Rated G

IMG_7983One Saturday night in August 1973, my mom and dad joined Aunt Fay and Uncle Nick on a double date to Hathaway’s drive in movie theatre in North Hoosick to see the popular gangster film The Godfather.   Because they returned late, everyone was in bed, forcing them to share their thoughts about the movie the next morning. My father raved. It was brilliant, so complex and evocative of its time and place. My mom agreed; the story and characters were so realistic yet the dialogue was so full of poetry. Listening closely to the film review, my grandfather nodded thoughtfully.

My parents returned to the city later that day, leaving me upstate. The next Wednesday evening after dinner, my grandfather turned to my grandmother.

“Hey, Ruthie, let’s pack up the Peanut here and go see that movie the kids were raving about. You know, the gangster film.”

My grandmother looked up from her crocheting, frowning, and nodded slightly, yet pointedly, at me, Peanut (so nicknamed because I am the youngest grandchild), lounging on the sofa. “I don’t know. I talked to Fay about it and they say” –  here she stage-whispered “the word ‘fuck’ in that movie.”

My grandfather raised his left arm as if to push away her concern. “Peanut has heard it before. She just heard it from you. Come on, let’s go.”

Grabbing sweaters we set off in my grandfather’s maroon Delta 88 the few miles to the theatre. It was dusk by the time we made the left turn by Delaney’s Hotel, and we could see that the line at Hathaway’s was so long cars were pulled over onto the side of the road, trying not to block the entrance to the gas station or Tate’s Diner as they inched forward to the box office; by the time we reached the ticket booth, The Godfather tickets had all sold out, leaving us with a Faye Dunaway and George C. Scott film about a woman oil wildcatter called Oklahoma Crude. My grandfather sighed with disappointment and turned to my grandmother. “Well?”

“We’re here now, Kenneth, no point in going home. We’ll just watch the George C. Scott movie and see the gangster show another time. I like George C. Scott. Remember how good he was in that Patton?” Her tone made me think she was placating him because, however much she had or had not enjoyed Patton, she was pretty happy that The Godfather was off the menu; she had no intention of taking her younger son’s youngest child to a movie in which dirty language was bandied about.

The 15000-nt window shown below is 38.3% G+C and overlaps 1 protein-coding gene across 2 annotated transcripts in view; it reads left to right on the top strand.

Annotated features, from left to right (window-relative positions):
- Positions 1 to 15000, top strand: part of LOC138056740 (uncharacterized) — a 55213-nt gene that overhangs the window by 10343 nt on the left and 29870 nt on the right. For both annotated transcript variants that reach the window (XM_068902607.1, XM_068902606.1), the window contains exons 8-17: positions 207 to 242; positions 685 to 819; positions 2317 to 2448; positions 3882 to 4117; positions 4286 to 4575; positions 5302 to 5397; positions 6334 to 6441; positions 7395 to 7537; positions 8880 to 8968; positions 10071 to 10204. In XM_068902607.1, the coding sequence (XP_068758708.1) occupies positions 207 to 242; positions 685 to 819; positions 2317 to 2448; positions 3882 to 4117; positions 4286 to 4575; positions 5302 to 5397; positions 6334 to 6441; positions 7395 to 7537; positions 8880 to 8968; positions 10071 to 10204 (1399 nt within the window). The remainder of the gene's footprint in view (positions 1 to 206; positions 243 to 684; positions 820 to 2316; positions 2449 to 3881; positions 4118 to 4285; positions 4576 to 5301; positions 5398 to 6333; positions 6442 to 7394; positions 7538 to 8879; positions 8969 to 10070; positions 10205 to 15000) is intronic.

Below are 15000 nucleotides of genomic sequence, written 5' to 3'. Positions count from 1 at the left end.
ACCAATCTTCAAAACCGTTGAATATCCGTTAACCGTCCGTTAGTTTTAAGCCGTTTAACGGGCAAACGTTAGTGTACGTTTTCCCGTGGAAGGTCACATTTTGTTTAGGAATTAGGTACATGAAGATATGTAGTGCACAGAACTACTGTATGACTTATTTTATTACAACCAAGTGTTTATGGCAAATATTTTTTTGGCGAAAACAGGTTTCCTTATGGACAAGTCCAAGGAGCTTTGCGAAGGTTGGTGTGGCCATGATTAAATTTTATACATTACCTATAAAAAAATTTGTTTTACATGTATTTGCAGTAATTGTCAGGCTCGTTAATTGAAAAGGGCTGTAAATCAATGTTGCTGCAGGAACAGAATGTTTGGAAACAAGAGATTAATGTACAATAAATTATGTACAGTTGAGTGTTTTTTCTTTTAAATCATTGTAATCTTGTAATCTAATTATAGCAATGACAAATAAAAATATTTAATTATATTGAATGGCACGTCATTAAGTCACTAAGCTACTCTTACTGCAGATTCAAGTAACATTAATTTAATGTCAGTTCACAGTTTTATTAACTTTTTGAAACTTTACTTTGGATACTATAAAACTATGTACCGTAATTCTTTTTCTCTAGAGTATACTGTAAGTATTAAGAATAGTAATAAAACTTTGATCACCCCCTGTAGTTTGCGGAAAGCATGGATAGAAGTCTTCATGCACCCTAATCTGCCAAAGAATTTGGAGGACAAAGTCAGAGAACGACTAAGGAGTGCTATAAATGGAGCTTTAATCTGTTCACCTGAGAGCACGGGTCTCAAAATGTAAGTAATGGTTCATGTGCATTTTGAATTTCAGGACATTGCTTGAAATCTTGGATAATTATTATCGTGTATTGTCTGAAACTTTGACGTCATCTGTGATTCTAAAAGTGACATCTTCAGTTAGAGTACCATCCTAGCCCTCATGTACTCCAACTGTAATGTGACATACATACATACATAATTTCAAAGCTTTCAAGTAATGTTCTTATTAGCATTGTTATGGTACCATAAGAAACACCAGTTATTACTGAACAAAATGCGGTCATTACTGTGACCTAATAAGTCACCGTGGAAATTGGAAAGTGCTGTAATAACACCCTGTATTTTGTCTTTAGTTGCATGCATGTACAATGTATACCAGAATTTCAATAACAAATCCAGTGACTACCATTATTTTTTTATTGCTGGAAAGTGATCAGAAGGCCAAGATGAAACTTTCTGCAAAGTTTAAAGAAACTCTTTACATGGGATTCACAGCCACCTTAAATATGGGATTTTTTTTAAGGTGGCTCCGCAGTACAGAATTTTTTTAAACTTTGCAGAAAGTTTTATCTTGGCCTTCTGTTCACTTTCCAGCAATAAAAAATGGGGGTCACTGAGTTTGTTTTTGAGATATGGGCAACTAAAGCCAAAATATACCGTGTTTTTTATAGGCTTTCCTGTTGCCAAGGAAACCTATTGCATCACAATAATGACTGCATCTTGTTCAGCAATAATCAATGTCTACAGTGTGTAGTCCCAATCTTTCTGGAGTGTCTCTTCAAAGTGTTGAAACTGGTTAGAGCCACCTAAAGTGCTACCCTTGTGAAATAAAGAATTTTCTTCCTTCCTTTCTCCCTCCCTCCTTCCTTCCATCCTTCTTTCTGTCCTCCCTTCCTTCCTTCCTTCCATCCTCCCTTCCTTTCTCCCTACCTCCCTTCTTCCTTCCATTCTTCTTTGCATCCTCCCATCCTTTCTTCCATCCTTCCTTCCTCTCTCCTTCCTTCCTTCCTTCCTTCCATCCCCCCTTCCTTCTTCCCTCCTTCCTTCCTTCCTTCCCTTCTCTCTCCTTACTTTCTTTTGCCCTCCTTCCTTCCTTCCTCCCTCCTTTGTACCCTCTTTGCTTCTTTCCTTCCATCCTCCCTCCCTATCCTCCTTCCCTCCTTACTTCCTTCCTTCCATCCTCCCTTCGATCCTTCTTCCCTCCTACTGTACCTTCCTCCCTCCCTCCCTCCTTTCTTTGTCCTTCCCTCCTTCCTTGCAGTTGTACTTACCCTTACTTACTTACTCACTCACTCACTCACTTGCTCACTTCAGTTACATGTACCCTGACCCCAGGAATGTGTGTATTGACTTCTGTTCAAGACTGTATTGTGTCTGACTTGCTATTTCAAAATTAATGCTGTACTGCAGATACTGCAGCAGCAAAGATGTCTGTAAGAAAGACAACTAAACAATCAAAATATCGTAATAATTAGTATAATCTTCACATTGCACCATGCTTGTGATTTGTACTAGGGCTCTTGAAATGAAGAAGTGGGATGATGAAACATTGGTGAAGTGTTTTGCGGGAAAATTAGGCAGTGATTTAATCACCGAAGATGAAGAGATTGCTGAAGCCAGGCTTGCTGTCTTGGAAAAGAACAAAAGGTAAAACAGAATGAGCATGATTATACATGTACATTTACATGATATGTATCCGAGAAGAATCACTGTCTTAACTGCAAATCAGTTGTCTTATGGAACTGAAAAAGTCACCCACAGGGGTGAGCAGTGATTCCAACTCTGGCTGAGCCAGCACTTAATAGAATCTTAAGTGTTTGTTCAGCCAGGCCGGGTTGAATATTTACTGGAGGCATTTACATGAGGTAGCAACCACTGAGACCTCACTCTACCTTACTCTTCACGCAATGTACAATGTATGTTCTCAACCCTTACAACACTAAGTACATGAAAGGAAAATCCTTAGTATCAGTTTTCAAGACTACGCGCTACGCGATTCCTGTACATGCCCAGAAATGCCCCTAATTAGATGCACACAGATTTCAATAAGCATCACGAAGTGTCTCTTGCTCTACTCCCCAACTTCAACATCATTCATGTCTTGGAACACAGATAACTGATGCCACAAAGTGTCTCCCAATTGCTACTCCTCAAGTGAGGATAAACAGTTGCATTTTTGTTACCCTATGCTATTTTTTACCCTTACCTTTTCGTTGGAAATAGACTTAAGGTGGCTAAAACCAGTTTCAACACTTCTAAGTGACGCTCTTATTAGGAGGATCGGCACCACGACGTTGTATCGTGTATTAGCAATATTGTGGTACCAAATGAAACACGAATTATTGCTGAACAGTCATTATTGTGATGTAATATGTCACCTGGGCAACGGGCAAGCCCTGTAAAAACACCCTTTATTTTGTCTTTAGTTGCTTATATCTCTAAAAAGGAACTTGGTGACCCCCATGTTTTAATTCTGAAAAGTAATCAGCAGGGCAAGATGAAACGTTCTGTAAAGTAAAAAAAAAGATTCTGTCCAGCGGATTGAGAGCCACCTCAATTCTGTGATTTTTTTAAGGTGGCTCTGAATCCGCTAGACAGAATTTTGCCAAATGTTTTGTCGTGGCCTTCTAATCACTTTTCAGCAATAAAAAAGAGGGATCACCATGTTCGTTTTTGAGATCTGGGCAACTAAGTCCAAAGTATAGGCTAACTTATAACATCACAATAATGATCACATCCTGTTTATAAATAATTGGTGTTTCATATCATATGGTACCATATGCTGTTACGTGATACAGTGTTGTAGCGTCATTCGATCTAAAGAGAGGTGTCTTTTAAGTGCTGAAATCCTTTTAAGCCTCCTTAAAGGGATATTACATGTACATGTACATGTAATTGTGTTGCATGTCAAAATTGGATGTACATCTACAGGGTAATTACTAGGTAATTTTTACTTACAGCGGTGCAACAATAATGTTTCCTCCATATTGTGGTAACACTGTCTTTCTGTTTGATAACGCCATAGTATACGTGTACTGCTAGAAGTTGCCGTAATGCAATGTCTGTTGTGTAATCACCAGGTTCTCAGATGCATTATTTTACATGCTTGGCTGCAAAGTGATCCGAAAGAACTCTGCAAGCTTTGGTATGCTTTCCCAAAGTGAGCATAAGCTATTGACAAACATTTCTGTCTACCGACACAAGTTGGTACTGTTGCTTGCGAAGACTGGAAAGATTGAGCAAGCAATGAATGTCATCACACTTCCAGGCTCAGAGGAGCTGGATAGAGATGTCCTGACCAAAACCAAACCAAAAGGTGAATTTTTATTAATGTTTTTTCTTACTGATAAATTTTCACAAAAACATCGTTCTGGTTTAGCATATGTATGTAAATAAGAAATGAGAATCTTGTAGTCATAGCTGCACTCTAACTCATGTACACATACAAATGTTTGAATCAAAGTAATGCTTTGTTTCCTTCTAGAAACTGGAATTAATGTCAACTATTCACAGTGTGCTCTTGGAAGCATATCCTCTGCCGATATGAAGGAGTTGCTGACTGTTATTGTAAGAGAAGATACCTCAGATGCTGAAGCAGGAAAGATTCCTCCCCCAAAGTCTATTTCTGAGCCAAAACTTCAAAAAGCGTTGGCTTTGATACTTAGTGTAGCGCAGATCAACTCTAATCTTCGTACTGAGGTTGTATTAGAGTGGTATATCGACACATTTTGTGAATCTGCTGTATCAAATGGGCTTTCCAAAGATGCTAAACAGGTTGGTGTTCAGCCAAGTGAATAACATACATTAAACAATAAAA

“All right. But we are seeing the gangster show next week,” my grandfather grumbled, handing the money to the teenage girl in the booth.

We followed the other cars into the rutted field and berthed in our allotted space. As my grandfather adjusted the silvery speaker on the driver’s side window I went to the concession stand for popcorn and soda. Returning, laden, I plopped in the middle of the back seat and leaned forward between the armrests to listen to the piped in music until the graying sky had turned a bluish-ebony and the movie could begin.

I don’t actually remember much of the film. I just know that it was going along pretty well until Faye Dunaway’s character had to explain to someone about why she felt no need of a man to help her hold onto her oil-rich land while the big oil companies plotted and schemed to steal it from her. She didn’t want a man, she announced. She was prepared to do everything a man could do in the oil fields and beyond; in fact, she concluded, “if I had a dick I could fuck myself, too!”

My grandmother gasped, then shrieked. She spun in her car seat faster than I had ever seen her move and before I realized what had happened she clamped both hands on either side of my head with a viselike grip, squeezing my brain to near pulp as she covered my ears. “Kenneth!” she howled. “That word! There’s that word!” My grandfather stared at her wordlessly for a minute, and then said softly, “Ruthie, let go of the kid.”

When she finally released my head, I reached up and tentatively tried to separate my earflaps from where they had been all but embedded in my skull. My poor grandmother. She had so liked George C. Scott that she completely forgot the salty language he had used as General Patton and, having never seen Bonnie and Clyde, had no idea who Faye Dunaway was. She was quiet for the rest of the night.

We never saw The Godfather that summer. In fact, I didn’t see it until it was released on VHS, at which point, I realized that the dialogue contains very little swearing and no character ever uttered the dreaded “fuck” at all. I don’t know whether my grandfather ever got the chance to see it, as he died before home video technology was available.

I think of my grandparents every time that movie comes on TV.  Last summer, seeing it on a pay channel, I commented idly about how it always reminded me of upstate New York and my grandparents.  This puzzled my father and I realized that my grandparents had never told the story, so I did.  In the telling it occurred to me that it says everything there is to say about my grandmother – to me, at least.  Her finer instincts to protect me were so strong, she never realized the insidiousness of the Trojan horse George C. Scott movie.  Evidently, if she really wanted to keep my adolescence rated G, she should have listened to my grandfather and taken me to the gangster film.

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